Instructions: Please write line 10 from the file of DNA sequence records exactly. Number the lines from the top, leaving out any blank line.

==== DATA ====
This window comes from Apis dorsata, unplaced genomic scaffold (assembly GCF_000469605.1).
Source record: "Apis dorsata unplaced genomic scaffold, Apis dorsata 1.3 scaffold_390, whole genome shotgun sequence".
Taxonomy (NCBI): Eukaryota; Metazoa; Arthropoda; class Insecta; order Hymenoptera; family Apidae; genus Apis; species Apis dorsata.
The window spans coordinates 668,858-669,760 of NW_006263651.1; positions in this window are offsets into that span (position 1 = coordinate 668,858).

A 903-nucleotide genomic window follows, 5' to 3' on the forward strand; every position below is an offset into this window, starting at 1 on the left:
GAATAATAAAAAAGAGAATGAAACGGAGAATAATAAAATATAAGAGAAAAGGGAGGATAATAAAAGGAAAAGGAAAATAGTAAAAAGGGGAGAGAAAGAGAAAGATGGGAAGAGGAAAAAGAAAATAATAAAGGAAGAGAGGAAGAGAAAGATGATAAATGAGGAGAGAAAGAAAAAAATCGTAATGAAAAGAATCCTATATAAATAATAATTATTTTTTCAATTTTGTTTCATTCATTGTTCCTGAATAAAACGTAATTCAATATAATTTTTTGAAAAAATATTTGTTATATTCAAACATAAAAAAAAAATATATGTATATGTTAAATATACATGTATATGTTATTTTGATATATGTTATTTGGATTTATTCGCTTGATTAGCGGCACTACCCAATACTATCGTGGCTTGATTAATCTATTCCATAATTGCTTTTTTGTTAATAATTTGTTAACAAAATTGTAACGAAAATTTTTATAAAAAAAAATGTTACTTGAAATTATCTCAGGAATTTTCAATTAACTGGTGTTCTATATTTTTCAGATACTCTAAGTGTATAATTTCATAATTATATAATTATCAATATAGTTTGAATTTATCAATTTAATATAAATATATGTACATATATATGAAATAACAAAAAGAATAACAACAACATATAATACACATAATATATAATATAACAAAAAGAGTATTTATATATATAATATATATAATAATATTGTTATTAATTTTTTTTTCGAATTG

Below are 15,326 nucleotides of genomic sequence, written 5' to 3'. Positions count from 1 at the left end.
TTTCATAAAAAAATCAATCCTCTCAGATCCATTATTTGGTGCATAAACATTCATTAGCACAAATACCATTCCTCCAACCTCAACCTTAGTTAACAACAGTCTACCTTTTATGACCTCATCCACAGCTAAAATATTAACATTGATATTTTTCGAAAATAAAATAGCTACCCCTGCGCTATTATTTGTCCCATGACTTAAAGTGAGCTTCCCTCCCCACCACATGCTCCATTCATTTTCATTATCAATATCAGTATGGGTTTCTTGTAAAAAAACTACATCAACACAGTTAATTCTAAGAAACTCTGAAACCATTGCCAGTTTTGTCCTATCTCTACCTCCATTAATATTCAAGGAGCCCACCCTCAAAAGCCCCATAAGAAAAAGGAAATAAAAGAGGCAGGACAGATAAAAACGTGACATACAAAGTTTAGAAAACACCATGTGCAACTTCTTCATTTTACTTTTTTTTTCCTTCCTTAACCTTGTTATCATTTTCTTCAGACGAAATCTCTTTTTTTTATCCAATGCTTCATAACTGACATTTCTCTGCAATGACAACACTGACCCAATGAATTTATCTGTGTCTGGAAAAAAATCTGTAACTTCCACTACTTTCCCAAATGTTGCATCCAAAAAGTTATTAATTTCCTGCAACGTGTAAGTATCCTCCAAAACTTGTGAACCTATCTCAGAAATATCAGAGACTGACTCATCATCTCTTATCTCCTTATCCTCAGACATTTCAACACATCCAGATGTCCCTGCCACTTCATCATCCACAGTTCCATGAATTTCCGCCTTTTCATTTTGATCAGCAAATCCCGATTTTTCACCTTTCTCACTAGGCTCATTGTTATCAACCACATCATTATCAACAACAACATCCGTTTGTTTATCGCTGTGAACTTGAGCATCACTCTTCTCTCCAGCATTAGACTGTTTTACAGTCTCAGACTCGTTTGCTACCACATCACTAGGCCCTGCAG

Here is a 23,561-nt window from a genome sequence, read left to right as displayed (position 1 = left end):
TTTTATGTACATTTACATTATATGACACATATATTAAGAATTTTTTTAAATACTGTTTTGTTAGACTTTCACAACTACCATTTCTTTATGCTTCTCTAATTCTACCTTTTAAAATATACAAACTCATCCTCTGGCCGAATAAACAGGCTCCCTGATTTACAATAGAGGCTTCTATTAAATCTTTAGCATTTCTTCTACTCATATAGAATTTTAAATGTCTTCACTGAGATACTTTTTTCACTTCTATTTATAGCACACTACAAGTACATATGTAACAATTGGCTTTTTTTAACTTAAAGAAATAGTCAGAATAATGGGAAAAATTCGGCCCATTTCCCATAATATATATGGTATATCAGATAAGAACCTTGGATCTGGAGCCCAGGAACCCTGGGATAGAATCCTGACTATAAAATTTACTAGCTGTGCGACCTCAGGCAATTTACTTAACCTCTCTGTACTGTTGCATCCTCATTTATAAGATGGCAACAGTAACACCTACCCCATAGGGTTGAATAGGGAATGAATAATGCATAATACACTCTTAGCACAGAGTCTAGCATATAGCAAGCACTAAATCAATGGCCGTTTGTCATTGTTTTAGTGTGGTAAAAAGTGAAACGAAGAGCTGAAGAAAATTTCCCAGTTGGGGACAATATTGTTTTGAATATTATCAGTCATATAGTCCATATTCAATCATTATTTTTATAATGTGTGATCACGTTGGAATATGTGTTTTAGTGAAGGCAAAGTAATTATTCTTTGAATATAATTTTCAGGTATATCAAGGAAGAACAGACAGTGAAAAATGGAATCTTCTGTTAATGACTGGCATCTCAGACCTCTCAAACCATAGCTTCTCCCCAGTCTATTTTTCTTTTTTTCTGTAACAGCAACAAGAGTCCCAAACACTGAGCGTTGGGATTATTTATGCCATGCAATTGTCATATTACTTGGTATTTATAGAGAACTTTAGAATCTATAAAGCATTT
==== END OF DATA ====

TTTTATGTACATTTACATTATATGACACATATATTAAGAATTTTTTTAAATACTGTTTTGTTAGACTTTCACAACTACCATTTCTTTATGCTTCTCTAATTCTACCTTTTAAAATATACAAACTCATCCTCTGGCCGAATAAACAGGCTCCCTGATTTACAATAGAGGCTTCTATTAAATCTTTAGCATTTCTTCTACTCATATAGAATTTTAAATGTCTTCACTGAGATACTTTTTTCACTTCTATTTATAGCACACTACAAGTACATATGTAACAATTGGCTTTTTTTAACTTAAAGAAATAGTCAGAATAATGGGAAAAATTCGGCCCATTTCCCATAATATATATGGTATATCAGATAAGAACCTTGGATCTGGAGCCCAGGAACCCTGGGATAGAATCCTGACTATAAAATTTACTAGCTGTGCGACCTCAGGCAATTTACTTAACCTCTCTGTACTGTTGCATCCTCATTTATAAGATGGCAACAGTAACACCTACCCCATAGGGTTGAATAGGGAATGAATAATGCATAATACACTCTTAGCACAGAGTCTAGCATATAGCAAGCACTAAATCAATGGCCGTTTGTCATTGTTTTAGTGTGGTAAAAAGTGAAACGAAGAGCTGAAGAAAATTTCCCAGTTGGGGACAATATTGTTTTGAATATTATCAGTCATATAGTCCATATTCAATCATTATTTTTATAATGTGTGATCACGTTGGAATATGTGTTTTAGTGAAGGCAAAGTAATTATTCTTTGAATATAATTTTCAGGTATATCAAGGAAGAACAGACAGTGAAAAATGGAATCTTCTGTTAATGACTGGCATCTCAGACCTCTCAAACCATAGCTTCTCCCCAGTCTATTTTTCTTTTTTTCTGTAACAGCAACAAGAGTCCCAAACACTGAGCGTTGGGATTATTTATGCCATGCAATTGTCATATTACTTGGTATTTATAGAGAACTTTAGAATCTATAAAGCATTT